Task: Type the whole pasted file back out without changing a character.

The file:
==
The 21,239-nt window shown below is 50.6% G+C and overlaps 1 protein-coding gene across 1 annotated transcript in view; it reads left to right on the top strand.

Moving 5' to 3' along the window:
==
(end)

The 21,239-nt window shown below is 50.6% G+C and overlaps 1 protein-coding gene across 1 annotated transcript in view; it reads left to right on the top strand.

Moving 5' to 3' along the window: